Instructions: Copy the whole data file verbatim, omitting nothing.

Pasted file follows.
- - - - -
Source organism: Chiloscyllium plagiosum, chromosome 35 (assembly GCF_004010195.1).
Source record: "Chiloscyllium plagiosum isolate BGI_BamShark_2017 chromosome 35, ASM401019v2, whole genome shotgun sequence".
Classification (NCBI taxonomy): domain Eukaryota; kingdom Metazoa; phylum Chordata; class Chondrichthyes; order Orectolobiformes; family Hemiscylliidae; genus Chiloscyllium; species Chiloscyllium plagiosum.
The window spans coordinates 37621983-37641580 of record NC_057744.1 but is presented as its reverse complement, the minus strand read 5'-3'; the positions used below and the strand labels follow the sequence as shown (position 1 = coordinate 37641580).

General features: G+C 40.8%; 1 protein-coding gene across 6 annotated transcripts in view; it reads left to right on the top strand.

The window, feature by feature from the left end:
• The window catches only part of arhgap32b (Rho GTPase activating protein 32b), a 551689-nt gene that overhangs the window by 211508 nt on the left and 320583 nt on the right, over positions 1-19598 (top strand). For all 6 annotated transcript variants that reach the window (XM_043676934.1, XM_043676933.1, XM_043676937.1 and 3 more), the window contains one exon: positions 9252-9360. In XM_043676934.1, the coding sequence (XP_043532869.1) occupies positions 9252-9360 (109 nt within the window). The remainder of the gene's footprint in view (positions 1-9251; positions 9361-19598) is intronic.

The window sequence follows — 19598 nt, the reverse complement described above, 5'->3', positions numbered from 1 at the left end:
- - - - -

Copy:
Source organism: Chiloscyllium plagiosum, chromosome 35 (assembly GCF_004010195.1).
Source record: "Chiloscyllium plagiosum isolate BGI_BamShark_2017 chromosome 35, ASM401019v2, whole genome shotgun sequence".
Classification (NCBI taxonomy): domain Eukaryota; kingdom Metazoa; phylum Chordata; class Chondrichthyes; order Orectolobiformes; family Hemiscylliidae; genus Chiloscyllium; species Chiloscyllium plagiosum.
The window spans coordinates 37621983-37641580 of record NC_057744.1 but is presented as its reverse complement, the minus strand read 5'-3'; the positions used below and the strand labels follow the sequence as shown (position 1 = coordinate 37641580).

General features: G+C 40.8%; 1 protein-coding gene across 6 annotated transcripts in view; it reads left to right on the top strand.

The window, feature by feature from the left end:
• The window catches only part of arhgap32b (Rho GTPase activating protein 32b), a 551689-nt gene that overhangs the window by 211508 nt on the left and 320583 nt on the right, over positions 1-19598 (top strand). For all 6 annotated transcript variants that reach the window (XM_043676934.1, XM_043676933.1, XM_043676937.1 and 3 more), the window contains one exon: positions 9252-9360. In XM_043676934.1, the coding sequence (XP_043532869.1) occupies positions 9252-9360 (109 nt within the window). The remainder of the gene's footprint in view (positions 1-9251; positions 9361-19598) is intronic.

The window sequence follows — 19598 nt, the reverse complement described above, 5'->3', positions numbered from 1 at the left end: